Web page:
The Securities and Exchange Commission (“SEC”) reported in its Annual Report on the Dodd-Frank Whistleblower Program that it received a total of 3,238 whistleblower tips in 2013. This number represents a new high and an increase of 237 tips from the previous year. The Whistleblower Program provides monetary incentives for individuals to report possible violations of the securities laws to the SEC by authorizing the SEC to award the tipper between 10% and 30% of the amount the government recovers. Like in 2012, the most frequent categories of tips were Corporate Disclosure and Financials (17.2%), Offering Fraud (17.1%), and Manipulation (16.2%). Although the SEC reported that the number of tips originating from Texas actually decreased from 159 to 135 in 2013, Texas retained its position as the state with fourth-highest number of tips, trailing only California, New York, and Florida.

This past year also saw the SEC distribute its first significant whistleblower award. On October 1, 2013, the SEC announced it was awarding a whistleblower an award of over $14 million for information that resulted in the recovery of a substantial amount of investor funds. The SEC also made seven other awards in 2013 ranging in value from $25,000 to $150,000. The increase in frequency and amount of whistleblower awards could result in a further rise in the number of whistleblower tips in 2014. In fact, Mary Jo White, Chair of the SEC, remarked that she hopes that the October 1, 2013 award “encourages more individuals with information to come forward.”1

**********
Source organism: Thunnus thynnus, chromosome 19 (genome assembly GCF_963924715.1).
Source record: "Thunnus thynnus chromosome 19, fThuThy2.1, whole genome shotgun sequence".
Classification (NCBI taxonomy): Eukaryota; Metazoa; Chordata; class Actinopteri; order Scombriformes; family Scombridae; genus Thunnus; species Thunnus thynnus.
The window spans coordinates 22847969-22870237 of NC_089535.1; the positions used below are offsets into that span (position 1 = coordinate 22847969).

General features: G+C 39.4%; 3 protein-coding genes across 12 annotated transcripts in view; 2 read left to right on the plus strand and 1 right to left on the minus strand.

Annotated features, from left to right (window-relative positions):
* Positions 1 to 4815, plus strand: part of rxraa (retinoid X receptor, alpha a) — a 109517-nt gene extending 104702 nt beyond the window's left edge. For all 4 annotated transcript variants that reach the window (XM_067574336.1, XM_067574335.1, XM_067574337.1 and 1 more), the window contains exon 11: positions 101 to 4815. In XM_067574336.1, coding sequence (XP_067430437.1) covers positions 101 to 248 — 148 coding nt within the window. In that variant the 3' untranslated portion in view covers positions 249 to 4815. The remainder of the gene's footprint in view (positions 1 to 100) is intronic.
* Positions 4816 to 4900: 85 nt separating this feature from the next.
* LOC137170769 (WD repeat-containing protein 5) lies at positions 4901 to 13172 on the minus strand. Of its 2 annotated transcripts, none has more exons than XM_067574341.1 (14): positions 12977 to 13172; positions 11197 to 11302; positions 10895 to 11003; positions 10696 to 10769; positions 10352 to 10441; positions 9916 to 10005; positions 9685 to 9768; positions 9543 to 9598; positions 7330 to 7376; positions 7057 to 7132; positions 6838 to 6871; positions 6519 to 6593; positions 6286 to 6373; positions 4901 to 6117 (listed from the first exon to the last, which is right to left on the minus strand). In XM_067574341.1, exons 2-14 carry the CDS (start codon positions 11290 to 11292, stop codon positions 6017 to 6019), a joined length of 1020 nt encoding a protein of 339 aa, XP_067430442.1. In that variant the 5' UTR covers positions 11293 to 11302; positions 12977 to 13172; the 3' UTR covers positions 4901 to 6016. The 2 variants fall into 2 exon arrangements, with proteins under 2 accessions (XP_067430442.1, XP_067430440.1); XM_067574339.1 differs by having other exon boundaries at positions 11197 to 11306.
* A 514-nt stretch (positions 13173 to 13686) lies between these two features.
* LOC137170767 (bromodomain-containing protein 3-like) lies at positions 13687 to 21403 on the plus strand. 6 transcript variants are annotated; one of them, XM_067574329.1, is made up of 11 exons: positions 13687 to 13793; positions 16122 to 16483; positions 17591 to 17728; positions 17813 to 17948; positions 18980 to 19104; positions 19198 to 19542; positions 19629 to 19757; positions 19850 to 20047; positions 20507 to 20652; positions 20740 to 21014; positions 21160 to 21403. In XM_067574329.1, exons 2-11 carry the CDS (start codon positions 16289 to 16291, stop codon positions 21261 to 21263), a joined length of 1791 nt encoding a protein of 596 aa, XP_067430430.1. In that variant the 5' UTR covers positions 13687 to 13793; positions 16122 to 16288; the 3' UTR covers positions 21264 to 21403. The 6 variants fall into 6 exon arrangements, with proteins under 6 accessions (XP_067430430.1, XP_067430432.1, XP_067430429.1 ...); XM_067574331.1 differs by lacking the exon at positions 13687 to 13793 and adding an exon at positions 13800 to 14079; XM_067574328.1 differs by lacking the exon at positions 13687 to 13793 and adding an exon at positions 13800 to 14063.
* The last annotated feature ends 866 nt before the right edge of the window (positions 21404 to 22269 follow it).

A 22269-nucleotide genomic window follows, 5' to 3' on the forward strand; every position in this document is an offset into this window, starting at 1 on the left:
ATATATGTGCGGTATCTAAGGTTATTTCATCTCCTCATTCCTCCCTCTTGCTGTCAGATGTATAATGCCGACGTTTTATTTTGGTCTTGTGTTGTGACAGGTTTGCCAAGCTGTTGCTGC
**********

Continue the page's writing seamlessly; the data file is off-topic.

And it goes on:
Furthermore, the Fifth Circuit recently placed an important limitation on how whistleblower tips must be made. In Asadi v. G.E. Energy (USA), L.L.C., the court held that under the Dodd-Frank Act, 15 U.S.C. § 78u-6(h), a whistleblower is only protected from retaliation arising from whistleblowing activities if he or she provides “information relating to a violation of the securities laws to the SEC.”2 Accordingly, an employee who reported a possible Foreign Corrupt Practices Act violation internally to his supervisor, and then was later terminated, could not state a retaliation claim under the statute.3 The Fifth Circuit’s holding could increase the likelihood that employees will provide whistleblower tips directly to the SEC rather than internally, which could result in more whistleblower tips to the SEC in 2014.

1 Press Release, SEC, SEC Awards More than $14 Million to Whistleblower (Oct. 1, 2013).
2 720 F.3d 620, 630 (5th Cir. 2013) (emphasis added) (internal quotation marks omitted).
3 Id.

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